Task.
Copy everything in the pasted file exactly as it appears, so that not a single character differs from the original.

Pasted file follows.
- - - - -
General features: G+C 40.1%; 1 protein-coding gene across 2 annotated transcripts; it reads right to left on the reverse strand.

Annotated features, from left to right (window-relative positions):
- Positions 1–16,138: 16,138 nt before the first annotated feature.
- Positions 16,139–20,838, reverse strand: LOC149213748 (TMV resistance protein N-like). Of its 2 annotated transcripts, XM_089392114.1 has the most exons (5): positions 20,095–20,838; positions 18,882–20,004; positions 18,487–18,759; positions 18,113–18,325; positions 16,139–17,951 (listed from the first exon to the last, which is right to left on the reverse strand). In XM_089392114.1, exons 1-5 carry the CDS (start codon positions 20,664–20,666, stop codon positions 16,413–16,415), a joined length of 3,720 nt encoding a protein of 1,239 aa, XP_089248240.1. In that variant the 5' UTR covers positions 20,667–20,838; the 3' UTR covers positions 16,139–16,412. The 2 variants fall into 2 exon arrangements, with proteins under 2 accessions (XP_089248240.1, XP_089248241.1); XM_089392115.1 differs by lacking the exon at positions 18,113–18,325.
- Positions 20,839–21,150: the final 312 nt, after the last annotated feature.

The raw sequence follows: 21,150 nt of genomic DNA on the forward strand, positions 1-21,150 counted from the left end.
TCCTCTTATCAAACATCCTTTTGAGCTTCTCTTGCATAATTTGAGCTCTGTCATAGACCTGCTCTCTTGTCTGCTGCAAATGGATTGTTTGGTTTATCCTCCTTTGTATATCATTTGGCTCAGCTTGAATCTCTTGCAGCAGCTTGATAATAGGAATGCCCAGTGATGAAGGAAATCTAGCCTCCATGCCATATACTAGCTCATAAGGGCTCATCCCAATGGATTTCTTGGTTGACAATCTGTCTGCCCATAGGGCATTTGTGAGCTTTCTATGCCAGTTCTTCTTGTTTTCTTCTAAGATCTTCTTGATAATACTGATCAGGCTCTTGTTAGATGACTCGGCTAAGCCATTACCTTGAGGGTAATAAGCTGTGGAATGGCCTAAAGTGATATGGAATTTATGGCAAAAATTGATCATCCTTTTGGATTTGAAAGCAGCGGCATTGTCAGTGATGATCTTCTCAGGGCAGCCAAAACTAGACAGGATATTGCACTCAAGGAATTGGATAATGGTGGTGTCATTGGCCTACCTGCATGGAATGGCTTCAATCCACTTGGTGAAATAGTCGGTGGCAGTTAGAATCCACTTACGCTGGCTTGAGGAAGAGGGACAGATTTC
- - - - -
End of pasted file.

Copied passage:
General features: G+C 40.1%; 1 protein-coding gene across 2 annotated transcripts; it reads right to left on the reverse strand.

Annotated features, from left to right (window-relative positions):
- Positions 1–16,138: 16,138 nt before the first annotated feature.
- Positions 16,139–20,838, reverse strand: LOC149213748 (TMV resistance protein N-like). Of its 2 annotated transcripts, XM_089392114.1 has the most exons (5): positions 20,095–20,838; positions 18,882–20,004; positions 18,487–18,759; positions 18,113–18,325; positions 16,139–17,951 (listed from the first exon to the last, which is right to left on the reverse strand). In XM_089392114.1, exons 1-5 carry the CDS (start codon positions 20,664–20,666, stop codon positions 16,413–16,415), a joined length of 3,720 nt encoding a protein of 1,239 aa, XP_089248240.1. In that variant the 5' UTR covers positions 20,667–20,838; the 3' UTR covers positions 16,139–16,412. The 2 variants fall into 2 exon arrangements, with proteins under 2 accessions (XP_089248240.1, XP_089248241.1); XM_089392115.1 differs by lacking the exon at positions 18,113–18,325.
- Positions 20,839–21,150: the final 312 nt, after the last annotated feature.

The raw sequence follows: 21,150 nt of genomic DNA on the forward strand, positions 1-21,150 counted from the left end.
TCCTCTTATCAAACATCCTTTTGAGCTTCTCTTGCATAATTTGAGCTCTGTCATAGACCTGCTCTCTTGTCTGCTGCAAATGGATTGTTTGGTTTATCCTCCTTTGTATATCATTTGGCTCAGCTTGAATCTCTTGCAGCAGCTTGATAATAGGAATGCCCAGTGATGAAGGAAATCTAGCCTCCATGCCATATACTAGCTCATAAGGGCTCATCCCAATGGATTTCTTGGTTGACAATCTGTCTGCCCATAGGGCATTTGTGAGCTTTCTATGCCAGTTCTTCTTGTTTTCTTCTAAGATCTTCTTGATAATACTGATCAGGCTCTTGTTAGATGACTCGGCTAAGCCATTACCTTGAGGGTAATAAGCTGTGGAATGGCCTAAAGTGATATGGAATTTATGGCAAAAATTGATCATCCTTTTGGATTTGAAAGCAGCGGCATTGTCAGTGATGATCTTCTCAGGGCAGCCAAAACTAGACAGGATATTGCACTCAAGGAATTGGATAATGGTGGTGTCATTGGCCTACCTGCATGGAATGGCTTCAATCCACTTGGTGAAATAGTCGGTGGCAGTTAGAATCCACTTACGCTGGCTTGAGGAAGAGGGACAGATTTC